For the second time, University ticketing company Get exposed student data by leaving it exposed through an unsecured API; we know the balance of security and convenience can slow down development, but to have the website use a completely unsecure API is unconscionable.
A user on Redit was able to probe the API without any access tokens or other security, giving access to up to 50,000 Australian students names, emails, birthdays and phone numbers. As the Redit user said:
More worryingly, the service was available without the use of any tokens, meaning it was available to anyone, whether or not they had signed up to Get, and the data seemed to be for ANY user (even if they never signed up, but someone purchased a ticket for them)
As we know bots are constantly scouring the web for available data — these API endpoints would have been easily scrapable by any bot looking for data that includes name and email addresses. While the data seems innocuous at first, phone numbers and potentially birthdays were also included and can give increasingly sophisticated algorithms more power to hack into other systems.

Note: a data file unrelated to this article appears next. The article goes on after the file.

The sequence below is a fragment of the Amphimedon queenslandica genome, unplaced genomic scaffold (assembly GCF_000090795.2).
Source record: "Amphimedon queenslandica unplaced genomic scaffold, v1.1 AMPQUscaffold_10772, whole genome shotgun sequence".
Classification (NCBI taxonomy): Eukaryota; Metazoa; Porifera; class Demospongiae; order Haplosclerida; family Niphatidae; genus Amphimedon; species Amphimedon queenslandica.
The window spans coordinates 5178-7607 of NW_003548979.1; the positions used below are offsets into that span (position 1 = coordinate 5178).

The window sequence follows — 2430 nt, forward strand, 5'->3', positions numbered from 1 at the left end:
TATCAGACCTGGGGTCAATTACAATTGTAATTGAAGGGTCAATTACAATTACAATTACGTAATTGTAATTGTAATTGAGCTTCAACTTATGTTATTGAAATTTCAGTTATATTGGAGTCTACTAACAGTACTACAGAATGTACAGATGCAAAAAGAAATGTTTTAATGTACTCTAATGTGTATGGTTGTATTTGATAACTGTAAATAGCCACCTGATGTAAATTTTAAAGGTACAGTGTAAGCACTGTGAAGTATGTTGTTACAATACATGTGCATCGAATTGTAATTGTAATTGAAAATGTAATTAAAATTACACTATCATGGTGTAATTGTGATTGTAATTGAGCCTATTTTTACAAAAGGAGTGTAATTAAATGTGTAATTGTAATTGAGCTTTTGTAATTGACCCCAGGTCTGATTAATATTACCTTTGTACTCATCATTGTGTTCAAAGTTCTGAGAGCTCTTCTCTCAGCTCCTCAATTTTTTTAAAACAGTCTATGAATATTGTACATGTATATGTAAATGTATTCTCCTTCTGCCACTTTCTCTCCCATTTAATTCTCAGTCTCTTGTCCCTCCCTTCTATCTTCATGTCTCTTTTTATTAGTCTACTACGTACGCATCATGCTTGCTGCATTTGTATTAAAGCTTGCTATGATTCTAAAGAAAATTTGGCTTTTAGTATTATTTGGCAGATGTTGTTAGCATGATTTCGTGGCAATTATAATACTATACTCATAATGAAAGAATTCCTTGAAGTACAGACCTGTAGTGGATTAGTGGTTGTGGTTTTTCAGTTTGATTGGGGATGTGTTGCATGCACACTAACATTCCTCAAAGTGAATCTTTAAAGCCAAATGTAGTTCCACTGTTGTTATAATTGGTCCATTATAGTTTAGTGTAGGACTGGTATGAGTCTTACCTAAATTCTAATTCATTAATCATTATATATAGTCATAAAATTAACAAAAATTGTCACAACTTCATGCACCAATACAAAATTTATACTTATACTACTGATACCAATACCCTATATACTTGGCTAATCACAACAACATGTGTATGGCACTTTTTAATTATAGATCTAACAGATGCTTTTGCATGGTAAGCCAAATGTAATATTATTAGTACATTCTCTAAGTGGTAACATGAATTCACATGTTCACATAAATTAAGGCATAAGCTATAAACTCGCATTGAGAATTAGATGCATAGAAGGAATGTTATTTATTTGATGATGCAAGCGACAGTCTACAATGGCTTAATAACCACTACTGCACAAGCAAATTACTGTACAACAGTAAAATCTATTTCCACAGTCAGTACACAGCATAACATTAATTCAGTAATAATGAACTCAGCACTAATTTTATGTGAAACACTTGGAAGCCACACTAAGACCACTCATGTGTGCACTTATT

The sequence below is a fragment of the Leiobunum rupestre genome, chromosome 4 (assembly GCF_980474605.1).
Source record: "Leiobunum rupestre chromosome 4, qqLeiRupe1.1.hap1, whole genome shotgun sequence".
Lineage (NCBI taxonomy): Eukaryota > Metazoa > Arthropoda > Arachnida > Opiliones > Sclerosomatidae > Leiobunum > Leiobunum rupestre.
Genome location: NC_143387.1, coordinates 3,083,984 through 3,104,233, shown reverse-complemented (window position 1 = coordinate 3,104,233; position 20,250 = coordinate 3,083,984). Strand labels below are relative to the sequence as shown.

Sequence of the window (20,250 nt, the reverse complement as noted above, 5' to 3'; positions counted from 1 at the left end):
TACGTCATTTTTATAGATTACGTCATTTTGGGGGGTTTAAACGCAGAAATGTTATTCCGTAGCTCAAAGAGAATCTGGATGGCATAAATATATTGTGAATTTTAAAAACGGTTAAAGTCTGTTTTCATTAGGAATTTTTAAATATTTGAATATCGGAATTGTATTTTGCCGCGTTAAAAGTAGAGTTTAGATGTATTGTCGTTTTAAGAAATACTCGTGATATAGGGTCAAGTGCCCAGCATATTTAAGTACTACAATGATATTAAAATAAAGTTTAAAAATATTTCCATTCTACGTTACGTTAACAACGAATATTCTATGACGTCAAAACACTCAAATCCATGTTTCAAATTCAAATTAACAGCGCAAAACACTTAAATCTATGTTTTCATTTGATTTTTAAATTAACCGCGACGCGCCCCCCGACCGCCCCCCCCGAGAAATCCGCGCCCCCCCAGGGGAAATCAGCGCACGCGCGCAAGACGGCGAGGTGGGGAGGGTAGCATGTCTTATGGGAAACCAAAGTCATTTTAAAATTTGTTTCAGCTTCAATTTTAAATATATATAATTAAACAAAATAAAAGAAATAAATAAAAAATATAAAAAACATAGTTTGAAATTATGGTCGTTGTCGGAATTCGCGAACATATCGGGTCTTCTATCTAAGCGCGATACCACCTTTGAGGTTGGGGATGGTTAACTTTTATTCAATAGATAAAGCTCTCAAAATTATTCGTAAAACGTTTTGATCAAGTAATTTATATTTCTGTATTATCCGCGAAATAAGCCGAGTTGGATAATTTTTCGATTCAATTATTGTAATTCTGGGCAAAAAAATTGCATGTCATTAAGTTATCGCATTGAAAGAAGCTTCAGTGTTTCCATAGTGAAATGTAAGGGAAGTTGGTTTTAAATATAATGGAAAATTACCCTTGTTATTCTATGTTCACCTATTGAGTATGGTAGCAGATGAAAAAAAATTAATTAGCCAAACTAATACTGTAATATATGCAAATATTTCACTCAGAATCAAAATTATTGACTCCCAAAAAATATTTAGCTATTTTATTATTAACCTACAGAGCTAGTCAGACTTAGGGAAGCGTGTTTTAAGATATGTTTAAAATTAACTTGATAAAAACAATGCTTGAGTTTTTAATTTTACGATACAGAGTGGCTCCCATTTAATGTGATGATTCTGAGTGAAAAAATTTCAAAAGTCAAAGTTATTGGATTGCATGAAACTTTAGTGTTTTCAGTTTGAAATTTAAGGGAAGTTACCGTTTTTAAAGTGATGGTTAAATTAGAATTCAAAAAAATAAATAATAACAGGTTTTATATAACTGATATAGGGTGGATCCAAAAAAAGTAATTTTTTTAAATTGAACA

Get did respond quickly and followed a basic escalation process, including adding security to the endpoints, but it looks as if their basic QA process has not included security checks, that is, the app and the API were both designed to use OAuth tokens, but the production copy was somehow running without security. It is also not clear how long this data had been available without security.
This exposes the flaw in traditional architecture where a single gateway can be enabled or disabled allows full access to all the services in the backend. Security needs to be part of every service and every step of the development process otherwise huge data breaches like this will continue.
More news on this topic can be found here:
Redit: Massive 50K Australian Student Data Breach :(
The Guardian: Data breach may affect 50,000 Australian university students using ‘Get’ app
Australian Financial Review: Get data breach leaves 50,000 students vulnerable